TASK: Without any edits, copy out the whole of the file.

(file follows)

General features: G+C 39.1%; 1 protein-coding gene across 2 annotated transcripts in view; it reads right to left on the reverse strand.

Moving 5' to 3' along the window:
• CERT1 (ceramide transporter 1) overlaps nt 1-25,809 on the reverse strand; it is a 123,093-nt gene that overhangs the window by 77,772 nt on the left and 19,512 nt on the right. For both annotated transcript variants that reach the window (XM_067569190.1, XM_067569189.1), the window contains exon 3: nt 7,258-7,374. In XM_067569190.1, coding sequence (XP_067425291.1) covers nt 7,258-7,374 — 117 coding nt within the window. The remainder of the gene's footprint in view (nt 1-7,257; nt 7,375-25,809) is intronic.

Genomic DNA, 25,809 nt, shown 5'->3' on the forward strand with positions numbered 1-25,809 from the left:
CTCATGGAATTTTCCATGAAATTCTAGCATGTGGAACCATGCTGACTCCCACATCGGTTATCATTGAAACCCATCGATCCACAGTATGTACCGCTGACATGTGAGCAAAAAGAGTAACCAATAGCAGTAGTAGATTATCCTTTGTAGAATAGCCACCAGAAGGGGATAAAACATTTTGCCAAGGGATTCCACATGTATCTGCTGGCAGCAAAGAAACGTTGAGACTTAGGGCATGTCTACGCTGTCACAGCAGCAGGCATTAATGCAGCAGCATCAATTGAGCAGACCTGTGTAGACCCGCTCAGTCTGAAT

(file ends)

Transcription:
General features: G+C 39.1%; 1 protein-coding gene across 2 annotated transcripts in view; it reads right to left on the reverse strand.

Moving 5' to 3' along the window:
• CERT1 (ceramide transporter 1) overlaps nt 1-25,809 on the reverse strand; it is a 123,093-nt gene that overhangs the window by 77,772 nt on the left and 19,512 nt on the right. For both annotated transcript variants that reach the window (XM_067569190.1, XM_067569189.1), the window contains exon 3: nt 7,258-7,374. In XM_067569190.1, coding sequence (XP_067425291.1) covers nt 7,258-7,374 — 117 coding nt within the window. The remainder of the gene's footprint in view (nt 1-7,257; nt 7,375-25,809) is intronic.

Genomic DNA, 25,809 nt, shown 5'->3' on the forward strand with positions numbered 1-25,809 from the left:
CTCATGGAATTTTCCATGAAATTCTAGCATGTGGAACCATGCTGACTCCCACATCGGTTATCATTGAAACCCATCGATCCACAGTATGTACCGCTGACATGTGAGCAAAAAGAGTAACCAATAGCAGTAGTAGATTATCCTTTGTAGAATAGCCACCAGAAGGGGATAAAACATTTTGCCAAGGGATTCCACATGTATCTGCTGGCAGCAAAGAAACGTTGAGACTTAGGGCATGTCTACGCTGTCACAGCAGCAGGCATTAATGCAGCAGCATCAATTGAGCAGACCTGTGTAGACCCGCTCAGTCTGAAT